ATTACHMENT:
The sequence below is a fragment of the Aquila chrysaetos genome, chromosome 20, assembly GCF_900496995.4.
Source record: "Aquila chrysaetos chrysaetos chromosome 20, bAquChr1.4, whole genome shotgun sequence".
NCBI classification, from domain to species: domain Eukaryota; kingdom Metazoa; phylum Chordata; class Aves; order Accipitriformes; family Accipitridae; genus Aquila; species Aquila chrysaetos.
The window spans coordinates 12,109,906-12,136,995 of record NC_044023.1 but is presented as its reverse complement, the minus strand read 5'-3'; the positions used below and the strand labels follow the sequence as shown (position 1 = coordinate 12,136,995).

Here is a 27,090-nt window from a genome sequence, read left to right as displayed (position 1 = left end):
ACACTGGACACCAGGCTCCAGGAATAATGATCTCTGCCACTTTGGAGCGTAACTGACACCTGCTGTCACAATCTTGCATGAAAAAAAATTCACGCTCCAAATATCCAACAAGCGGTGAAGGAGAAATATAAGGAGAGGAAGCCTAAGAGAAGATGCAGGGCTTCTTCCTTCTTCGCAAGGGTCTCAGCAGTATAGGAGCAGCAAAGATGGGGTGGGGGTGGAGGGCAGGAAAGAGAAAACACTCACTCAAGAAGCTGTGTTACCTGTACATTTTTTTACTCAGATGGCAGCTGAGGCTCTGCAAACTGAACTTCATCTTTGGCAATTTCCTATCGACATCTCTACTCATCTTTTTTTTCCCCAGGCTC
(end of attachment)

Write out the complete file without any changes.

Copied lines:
The sequence below is a fragment of the Aquila chrysaetos genome, chromosome 20, assembly GCF_900496995.4.
Source record: "Aquila chrysaetos chrysaetos chromosome 20, bAquChr1.4, whole genome shotgun sequence".
NCBI classification, from domain to species: domain Eukaryota; kingdom Metazoa; phylum Chordata; class Aves; order Accipitriformes; family Accipitridae; genus Aquila; species Aquila chrysaetos.
The window spans coordinates 12,109,906-12,136,995 of record NC_044023.1 but is presented as its reverse complement, the minus strand read 5'-3'; the positions used below and the strand labels follow the sequence as shown (position 1 = coordinate 12,136,995).

Here is a 27,090-nt window from a genome sequence, read left to right as displayed (position 1 = left end):
ACACTGGACACCAGGCTCCAGGAATAATGATCTCTGCCACTTTGGAGCGTAACTGACACCTGCTGTCACAATCTTGCATGAAAAAAAATTCACGCTCCAAATATCCAACAAGCGGTGAAGGAGAAATATAAGGAGAGGAAGCCTAAGAGAAGATGCAGGGCTTCTTCCTTCTTCGCAAGGGTCTCAGCAGTATAGGAGCAGCAAAGATGGGGTGGGGGTGGAGGGCAGGAAAGAGAAAACACTCACTCAAGAAGCTGTGTTACCTGTACATTTTTTTACTCAGATGGCAGCTGAGGCTCTGCAAACTGAACTTCATCTTTGGCAATTTCCTATCGACATCTCTACTCATCTTTTTTTTCCCCAGGCTC